Thomas E. Sheridan
Anthropologist
University of Arizona
Sheridan grew up in Phoenix in the 1950’s and early 1960s. At the University of Arizona he holds appointments at the Southwest Center and as professor of anthropology. He is the author of the recently updated Arizona: A History and many others books about the history of the Southwest.

Manley Alan Begay, Jr.
Social Scientist, American Indian Studies
University of Arizona
Begay is a senior lecturer in the American Indian Studies Program at the University of Arizona. He is also the co-director of the Harvard Project on American Indian Economic Development.

Betsy Fahlman
Professor of Art History
Arizona State University
Fahlman began teaching at Arizona State University in 1988. In addition to her appointment at ASU, Fahlman is the author of two books including New Deal Art in Arizona and has a keen interest in public art.

Eric A. Betterton
Head, Department of Atmospheric Sciences
University of Arizona
Betterton, born and raised in Zimbabwe, is an award-winning teacher at the University of Arizona where he joined the faculty in 1988. He specializes in research on dust and air pollution.

Juan R. Garcia
Professor of History
University of Arizona
Garcia joined the faculty at the University of Arizona in 1981 and is author of Mexicans in the Midwest, 1900-1932 published in 2004.

Jeffrey C. Silvertooth
Agronomist, Agriculture and Life Sciences
University of Arizona
Silvertooth was born in Oklahoma and came to the University of Arizona in 1987. He studies soil/plant interactions and is a specialist on cotton.

Tom Kleespie
Producer/ Director/Writer
Kleespie is the senior producer of special projects at Arizona Public Media. He traveled the deserts of the world for 19 seasons for his work on The Desert Speaks, airing on over 300 PBS stations nationally. Kleespie also produced Together We Heal, Unforgettable: The Korean War, Barrios and Barriers, Phoenix Mars Mission: Ashes to Ice and the follow-up program, Phoenix Mars Mission: Onto to Ice, Southwestern Gems: Our Desert National Parks, and the Tucson Remembers series, which included Tucson Remembers: The War Years, Tucson Remembers: The Battle for Europe, and Tucson Remembers: War in the Pacific and A Show of Courage.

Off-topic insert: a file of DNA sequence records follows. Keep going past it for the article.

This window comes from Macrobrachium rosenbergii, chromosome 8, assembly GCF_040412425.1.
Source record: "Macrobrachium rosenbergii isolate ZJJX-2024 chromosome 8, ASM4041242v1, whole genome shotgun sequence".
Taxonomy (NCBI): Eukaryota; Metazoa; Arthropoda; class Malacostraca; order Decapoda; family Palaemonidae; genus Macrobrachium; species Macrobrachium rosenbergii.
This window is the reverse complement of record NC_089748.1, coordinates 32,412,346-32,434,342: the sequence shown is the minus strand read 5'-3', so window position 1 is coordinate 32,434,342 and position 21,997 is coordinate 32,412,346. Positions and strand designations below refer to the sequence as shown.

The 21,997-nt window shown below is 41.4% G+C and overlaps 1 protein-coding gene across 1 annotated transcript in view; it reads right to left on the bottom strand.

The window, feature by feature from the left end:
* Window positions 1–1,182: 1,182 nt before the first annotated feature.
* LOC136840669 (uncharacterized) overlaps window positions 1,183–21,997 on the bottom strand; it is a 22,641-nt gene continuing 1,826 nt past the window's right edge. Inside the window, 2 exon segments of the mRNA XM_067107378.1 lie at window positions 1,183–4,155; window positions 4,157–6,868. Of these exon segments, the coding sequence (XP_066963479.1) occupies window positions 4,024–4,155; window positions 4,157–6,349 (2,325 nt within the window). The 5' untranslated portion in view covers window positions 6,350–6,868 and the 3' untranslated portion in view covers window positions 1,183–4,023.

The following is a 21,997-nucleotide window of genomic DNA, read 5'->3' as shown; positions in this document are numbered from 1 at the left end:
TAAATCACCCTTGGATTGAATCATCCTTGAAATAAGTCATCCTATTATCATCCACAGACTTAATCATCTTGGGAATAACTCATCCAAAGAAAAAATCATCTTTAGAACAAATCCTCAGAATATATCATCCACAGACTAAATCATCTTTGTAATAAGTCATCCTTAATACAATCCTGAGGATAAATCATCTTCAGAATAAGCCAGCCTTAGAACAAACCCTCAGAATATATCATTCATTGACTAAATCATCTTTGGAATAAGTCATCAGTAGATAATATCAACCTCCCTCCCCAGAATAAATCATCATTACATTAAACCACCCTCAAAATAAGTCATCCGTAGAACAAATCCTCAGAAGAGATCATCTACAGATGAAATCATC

Remembering the Dust Bowl

In Their Own Words:

Manley Begay

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Details of the personal experiences and impressions of a family member who lived through the Navajo Stock Reduction.


Betsy Fahlman

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Explanations of some of the lasting effects that growing up during the Depression had on her parents.


Juan Garcia

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Recounting the struggles of his grandmother during the Depression era.


Jeffrey Silvertooth

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Describing some personal experiences having grown up in the Dust Bowl region.


Tom Swetnam

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Tales of his parents’ experiences living through the Dust Bowl.